Half a century after integrating a New Orleans school, Ruby Bridges says America is headed in the wrong direction

PHOTO: Wikimedia Commons
U.S. marshals escort Ruby Bridges to William Frantz Elementary School in New Orleans in 1960.

At age 6, Ruby Bridges became the face of school integration as the first black child to attend an all-white elementary school in New Orleans in 1960.

Today at 62, Ruby Bridges-Hall says the United States is going in the wrong direction on school integration.

The New Orleans school where she enrolled amidst protest from white families is now segregated again — this time with mostly black students.

And there’s a growing national trend of white suburban municipalities breaking off from their mostly black urban counterparts to form their own school systems. That’s what happened in Memphis in 2014 when six communities that ringed the city pulled out of newly consolidated Shelby County Schools.

PHOTO: National Civil Rights Museum
Ruby Bridges-Hall claps during a May 20 student performance at the National Civil Rights Museum in Memphis.

With her own literacy-focused foundation, Bridges-Hall was in Memphis last weekend for a festival named after her at the National Civil Rights Museum. Chalkbeat sat down with her to talk about the state of school segregation today. (This interview was edited for length and clarity.)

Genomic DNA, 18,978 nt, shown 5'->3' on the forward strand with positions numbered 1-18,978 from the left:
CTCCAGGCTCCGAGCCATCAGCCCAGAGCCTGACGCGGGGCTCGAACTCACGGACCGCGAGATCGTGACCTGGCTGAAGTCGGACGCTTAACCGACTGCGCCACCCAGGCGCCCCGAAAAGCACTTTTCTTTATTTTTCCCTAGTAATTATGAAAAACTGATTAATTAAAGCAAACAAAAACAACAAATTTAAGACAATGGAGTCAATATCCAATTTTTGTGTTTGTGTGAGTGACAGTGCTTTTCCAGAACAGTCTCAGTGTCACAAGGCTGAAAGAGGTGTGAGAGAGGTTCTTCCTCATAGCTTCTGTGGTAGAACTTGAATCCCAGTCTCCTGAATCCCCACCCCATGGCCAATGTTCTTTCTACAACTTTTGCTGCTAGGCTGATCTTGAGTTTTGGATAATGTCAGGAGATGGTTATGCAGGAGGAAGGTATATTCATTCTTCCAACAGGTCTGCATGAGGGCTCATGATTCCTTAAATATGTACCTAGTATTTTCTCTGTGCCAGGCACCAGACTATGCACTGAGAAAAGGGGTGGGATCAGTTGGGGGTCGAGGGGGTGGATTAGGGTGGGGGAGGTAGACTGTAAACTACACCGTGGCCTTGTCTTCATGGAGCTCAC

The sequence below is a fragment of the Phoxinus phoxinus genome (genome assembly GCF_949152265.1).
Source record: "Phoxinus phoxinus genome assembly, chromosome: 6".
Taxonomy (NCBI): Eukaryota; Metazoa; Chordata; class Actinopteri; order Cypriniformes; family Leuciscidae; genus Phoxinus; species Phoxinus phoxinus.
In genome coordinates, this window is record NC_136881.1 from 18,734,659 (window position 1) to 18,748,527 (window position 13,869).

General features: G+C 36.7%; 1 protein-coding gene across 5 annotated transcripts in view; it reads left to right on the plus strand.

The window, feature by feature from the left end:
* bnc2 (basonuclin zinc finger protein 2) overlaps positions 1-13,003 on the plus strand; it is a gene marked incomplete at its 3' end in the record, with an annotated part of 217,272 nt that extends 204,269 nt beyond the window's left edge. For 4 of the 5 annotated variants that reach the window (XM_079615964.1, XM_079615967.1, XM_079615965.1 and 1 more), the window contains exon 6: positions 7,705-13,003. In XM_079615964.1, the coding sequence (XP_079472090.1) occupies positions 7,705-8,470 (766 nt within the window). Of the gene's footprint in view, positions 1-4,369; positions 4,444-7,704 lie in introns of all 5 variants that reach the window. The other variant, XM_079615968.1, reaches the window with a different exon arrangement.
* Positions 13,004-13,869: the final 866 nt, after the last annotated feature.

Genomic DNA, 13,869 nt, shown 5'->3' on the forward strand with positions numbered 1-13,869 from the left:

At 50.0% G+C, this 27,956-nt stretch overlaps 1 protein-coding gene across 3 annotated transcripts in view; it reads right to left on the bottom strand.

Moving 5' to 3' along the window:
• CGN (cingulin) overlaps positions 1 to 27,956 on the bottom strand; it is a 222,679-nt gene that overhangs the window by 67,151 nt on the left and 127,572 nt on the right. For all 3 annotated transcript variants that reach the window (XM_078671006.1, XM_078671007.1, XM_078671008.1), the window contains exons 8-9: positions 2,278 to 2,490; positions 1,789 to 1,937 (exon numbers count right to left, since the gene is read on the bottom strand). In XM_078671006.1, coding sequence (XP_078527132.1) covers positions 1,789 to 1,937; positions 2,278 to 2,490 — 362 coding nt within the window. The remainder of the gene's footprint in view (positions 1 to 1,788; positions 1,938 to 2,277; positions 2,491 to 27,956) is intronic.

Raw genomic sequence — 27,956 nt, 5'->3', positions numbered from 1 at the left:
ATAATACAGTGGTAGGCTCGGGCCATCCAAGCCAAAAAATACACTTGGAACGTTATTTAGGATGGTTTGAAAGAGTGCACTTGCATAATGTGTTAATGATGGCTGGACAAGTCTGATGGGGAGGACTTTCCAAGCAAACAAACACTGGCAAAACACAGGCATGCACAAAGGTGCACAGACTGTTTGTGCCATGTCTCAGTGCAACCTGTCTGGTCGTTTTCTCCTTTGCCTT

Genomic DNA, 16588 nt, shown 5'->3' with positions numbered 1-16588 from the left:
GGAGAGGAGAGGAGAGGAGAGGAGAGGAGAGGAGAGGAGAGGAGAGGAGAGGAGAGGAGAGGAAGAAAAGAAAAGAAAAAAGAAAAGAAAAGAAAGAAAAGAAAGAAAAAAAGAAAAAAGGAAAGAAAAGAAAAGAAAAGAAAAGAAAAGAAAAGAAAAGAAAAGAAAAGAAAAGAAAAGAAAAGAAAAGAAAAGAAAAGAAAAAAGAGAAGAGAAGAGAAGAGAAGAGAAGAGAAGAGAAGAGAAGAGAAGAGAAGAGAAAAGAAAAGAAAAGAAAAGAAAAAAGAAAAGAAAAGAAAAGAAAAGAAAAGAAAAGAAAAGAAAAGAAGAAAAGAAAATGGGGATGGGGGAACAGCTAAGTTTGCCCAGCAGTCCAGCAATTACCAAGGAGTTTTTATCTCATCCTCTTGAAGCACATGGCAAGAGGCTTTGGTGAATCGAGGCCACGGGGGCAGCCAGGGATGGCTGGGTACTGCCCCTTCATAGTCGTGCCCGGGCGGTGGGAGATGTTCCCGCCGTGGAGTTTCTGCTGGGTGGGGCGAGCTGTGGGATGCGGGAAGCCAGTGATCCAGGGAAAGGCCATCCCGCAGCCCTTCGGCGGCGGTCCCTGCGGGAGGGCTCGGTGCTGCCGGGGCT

How do you see school segregation today?

I’m a strong believer that if we are going to get past our racial differences, it’s going to come from the next generation, which is our kids. We all know that’s where racism starts. None of our babies are born knowing anything about disliking one another, disliking someone that looks different. It’s taught to them and handed down. So, if we can teach them to be racist, we can teach them not to be.

And I think that’s where I come in. My experience comes from that of a child having gone through segregation. So, I do feel like I can relate to today’s students better. And I think that they see themselves in my shoes in 1960 and that’s the reason they’re so drawn to the story.

Change won’t happen if we keep children separated. So it’s crucial that schools are integrated. We all have to come together to understand that it’s important that our kids grow up together. I think the best place for kids to get to know each other is in schools.